## Wednesday, October 22, 2014

### "Light's Out" Game and Its Solution with Linear Algebra

Hi reader, this is my first article that is written in English here. Why I am writing in English? Actually, I want to share my reports and projects that I found interesting during the master. All reports and projects are of course in English. So, I don't want to translate these subject to Turkish. If you don't know English but want to learn more about. You can ask everything about the related subject. Today, I am going to talk about "Light's Out" game and its solution with "Linear Algebra". If you know Linear Algebra and how to apply it to the game, then it is just 10-15 lines of code. I am also going to share the MATLAB solution end of the article.

Chapter 1: Abstract

1. Preliminary

Light out is a game introduced by tiger electronics, an American toy manufacturer, on a 5 by grid matrix, where each matrix can have either on or off status? The game begins with some of the matrices turned on randomly. Pressing a single buttons will affect the status of itself and its neighbors. The game of the game is to systematically press as much as possible less number of times and making every matrices become off.[1][2]

The goal of the game is to turn all of the lights off. The goal of the puzzle is to switch all the lights off, preferably in as few button presses as possible. Every time a button is pressed, the state of that button as well as the state of the buttons above, below and to the left and right are changed. For example, if all buttons are turned off and a button is pressed, the resulting outcome could result in three, four, or five buttons lighting up depending upon where the original button was located on the game board.[4]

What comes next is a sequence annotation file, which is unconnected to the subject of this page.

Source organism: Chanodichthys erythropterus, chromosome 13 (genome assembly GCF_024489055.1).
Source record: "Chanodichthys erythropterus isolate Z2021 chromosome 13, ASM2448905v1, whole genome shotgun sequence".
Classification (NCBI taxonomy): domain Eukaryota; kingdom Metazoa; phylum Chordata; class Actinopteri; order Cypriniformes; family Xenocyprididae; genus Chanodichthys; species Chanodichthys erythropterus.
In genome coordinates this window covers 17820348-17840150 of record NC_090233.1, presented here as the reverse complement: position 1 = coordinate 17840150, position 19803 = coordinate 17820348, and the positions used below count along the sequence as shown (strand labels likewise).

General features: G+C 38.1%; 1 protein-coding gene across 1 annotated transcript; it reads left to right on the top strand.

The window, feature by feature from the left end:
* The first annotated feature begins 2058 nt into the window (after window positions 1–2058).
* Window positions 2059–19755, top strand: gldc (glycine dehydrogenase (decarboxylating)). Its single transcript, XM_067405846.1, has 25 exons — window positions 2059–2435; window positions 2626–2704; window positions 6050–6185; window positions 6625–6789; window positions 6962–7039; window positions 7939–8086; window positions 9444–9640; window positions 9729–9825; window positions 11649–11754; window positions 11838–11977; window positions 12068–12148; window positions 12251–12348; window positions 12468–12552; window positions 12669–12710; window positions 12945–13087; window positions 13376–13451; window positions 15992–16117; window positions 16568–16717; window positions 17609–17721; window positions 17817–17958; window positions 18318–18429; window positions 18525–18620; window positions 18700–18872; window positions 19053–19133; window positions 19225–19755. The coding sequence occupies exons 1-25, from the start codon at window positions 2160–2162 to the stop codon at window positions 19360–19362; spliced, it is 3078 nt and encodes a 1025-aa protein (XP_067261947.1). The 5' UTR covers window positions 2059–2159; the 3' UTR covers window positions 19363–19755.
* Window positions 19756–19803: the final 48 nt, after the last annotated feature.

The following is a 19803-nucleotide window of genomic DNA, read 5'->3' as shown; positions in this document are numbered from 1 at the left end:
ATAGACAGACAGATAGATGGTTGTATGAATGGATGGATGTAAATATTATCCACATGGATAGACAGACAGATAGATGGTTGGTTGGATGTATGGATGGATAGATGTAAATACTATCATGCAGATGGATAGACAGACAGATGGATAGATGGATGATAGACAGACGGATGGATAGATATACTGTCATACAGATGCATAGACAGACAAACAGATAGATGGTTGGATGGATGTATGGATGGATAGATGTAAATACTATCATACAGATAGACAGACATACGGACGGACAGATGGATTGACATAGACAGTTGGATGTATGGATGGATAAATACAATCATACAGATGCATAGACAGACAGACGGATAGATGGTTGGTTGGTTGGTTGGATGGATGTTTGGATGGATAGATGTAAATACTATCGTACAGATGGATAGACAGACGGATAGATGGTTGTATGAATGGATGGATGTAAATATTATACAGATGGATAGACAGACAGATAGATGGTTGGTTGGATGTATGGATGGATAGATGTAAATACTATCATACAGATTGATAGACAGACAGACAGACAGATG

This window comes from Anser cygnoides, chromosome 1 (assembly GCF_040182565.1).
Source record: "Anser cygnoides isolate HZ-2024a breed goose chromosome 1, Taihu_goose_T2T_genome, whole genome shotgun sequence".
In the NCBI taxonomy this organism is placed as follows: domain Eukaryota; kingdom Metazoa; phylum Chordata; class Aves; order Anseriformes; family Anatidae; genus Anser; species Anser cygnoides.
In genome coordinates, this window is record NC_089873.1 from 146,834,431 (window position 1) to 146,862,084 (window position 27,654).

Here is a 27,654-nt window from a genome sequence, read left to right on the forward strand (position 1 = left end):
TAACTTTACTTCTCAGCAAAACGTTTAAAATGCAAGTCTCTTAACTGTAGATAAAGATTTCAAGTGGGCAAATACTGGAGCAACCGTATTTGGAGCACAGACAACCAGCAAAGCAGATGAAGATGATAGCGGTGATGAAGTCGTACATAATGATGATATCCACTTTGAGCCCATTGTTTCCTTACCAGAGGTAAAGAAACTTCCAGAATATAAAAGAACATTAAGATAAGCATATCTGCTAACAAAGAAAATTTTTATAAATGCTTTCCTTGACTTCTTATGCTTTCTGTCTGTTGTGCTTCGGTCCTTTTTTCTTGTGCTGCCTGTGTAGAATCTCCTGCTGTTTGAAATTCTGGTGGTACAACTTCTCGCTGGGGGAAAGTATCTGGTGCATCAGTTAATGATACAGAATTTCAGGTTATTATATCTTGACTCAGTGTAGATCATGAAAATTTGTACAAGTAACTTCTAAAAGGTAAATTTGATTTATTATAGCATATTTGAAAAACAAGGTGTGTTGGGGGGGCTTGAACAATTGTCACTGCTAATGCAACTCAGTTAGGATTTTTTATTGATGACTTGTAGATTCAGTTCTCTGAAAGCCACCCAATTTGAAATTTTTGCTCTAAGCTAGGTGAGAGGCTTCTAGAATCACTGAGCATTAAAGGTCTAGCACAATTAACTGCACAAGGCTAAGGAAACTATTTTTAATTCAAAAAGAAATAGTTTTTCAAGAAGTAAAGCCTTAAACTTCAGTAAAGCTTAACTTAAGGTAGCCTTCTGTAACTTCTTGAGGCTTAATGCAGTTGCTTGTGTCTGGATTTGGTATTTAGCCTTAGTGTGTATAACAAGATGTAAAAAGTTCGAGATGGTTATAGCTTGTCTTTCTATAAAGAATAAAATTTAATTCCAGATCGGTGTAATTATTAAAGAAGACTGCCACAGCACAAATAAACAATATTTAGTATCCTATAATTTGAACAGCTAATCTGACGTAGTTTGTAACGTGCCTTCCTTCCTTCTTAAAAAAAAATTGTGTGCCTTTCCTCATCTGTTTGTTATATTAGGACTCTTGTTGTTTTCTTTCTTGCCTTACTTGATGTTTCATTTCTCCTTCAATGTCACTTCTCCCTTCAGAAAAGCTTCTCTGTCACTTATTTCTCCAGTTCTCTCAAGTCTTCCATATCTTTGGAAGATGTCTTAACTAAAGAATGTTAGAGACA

Chapter 2: Mathematical Modeling

1. Why it can be solved by linear Algebra

There are two typical features for the solution of the game. First, each button just need to be pushed once, in other words no more than once because double push equals no push. Second, the order of pushing is not important because the state of a button depends only on how many times it be turned. With these two features, we can say that the solution of the lights matrix can be given by a matrix. That means it’s the problem of Ax = b, where A is the game system, x is the strategy vector, b is the respond of the game system after appliying strategy vector.

2. Game System and Button Pushing Operation

First, Let’s look at a random strategy vector:

x = [ 1 0 0 1 0 1 0 0 0 ... ] T

Refer to the feature of matrix multiplication, when we multiply A with x, strategy vector x actually choose some columns of A while the elements of other columns multiply 0 in x. In that case, we can connect the columns of A with the respond of button appliying strategy.

Let’s start with a 3x3 matrix because it is easy and also can be the minimum lights matrix of the game.

LightsMatrix
0 0 0
0 0 0
0 0 0

If the first element of the vector x is 1, then our lights matrix is going to be like this:

LightsMatrix
1 1 0
1 0 0
0 0 0

Let’s reshape the Lights Matrix into one column, if the first element of the vector x is 1:

Col1T = [ 1 1 0 1 0 0 0 0 0 ]

Repeat the above work until get 9 Columns which means each button has a column contain the
information of system response.

Col1T = [ 1 1 0 1 0 0 0 0 0 ]
Col2T = [ 1 1 1 0 1 0 0 0 0 ]
Col3T = [ 0 1 1 0 0 1 0 0 0 ]
Col4T = [ 1 0 0 1 1 0 1 0 0 ]
Col5T = [ 0 1 0 1 1 1 0 1 0 ]
Col6T = [ 0 0 1 0 1 1 0 0 1 ]
Col7T = [ 0 0 0 1 0 0 1 1 0 ]
Col8T = [ 0 0 0 0 1 0 1 1 1 ]
Col9T = [ 0 0 0 0 0 1 0 1 1 ]
Then the matrix A is given by:

A = [ Col1 Col2 Col3 Col4 Col5 Col6 Col7 Col8 Col9 ]
A
1 1 0 1 0 0 0 0 0
1 1 1 0 1 0 0 0 0
0 1 1 0 0 1 0 0 0
1 0 0 1 1 0 1 0 0
0 1 0 1 1 1 0 1 0
0 0 1 0 1 1 0 0 1
0 0 0 1 0 0 1 1 0
0 0 0 0 1 0 1 1 1
0 0 0 0 0 1 0 1 1

Let’s define some matrices:

B
1 1 0
1 1 1
0 1 1

I
1 0 0
0 1 0
0 0 1

O
0 0 0
0 0 0
0 0 0

Then let’s reshape matrix A;

A
B I O
I B I
O I B

Then the problem Ax = b means that A is the system response matrix that each column mapping a response of a button appliying strategy. Vector x is our strategy, and the element 1 means pushing the corresponding button. Vector b is the response after doing operation x.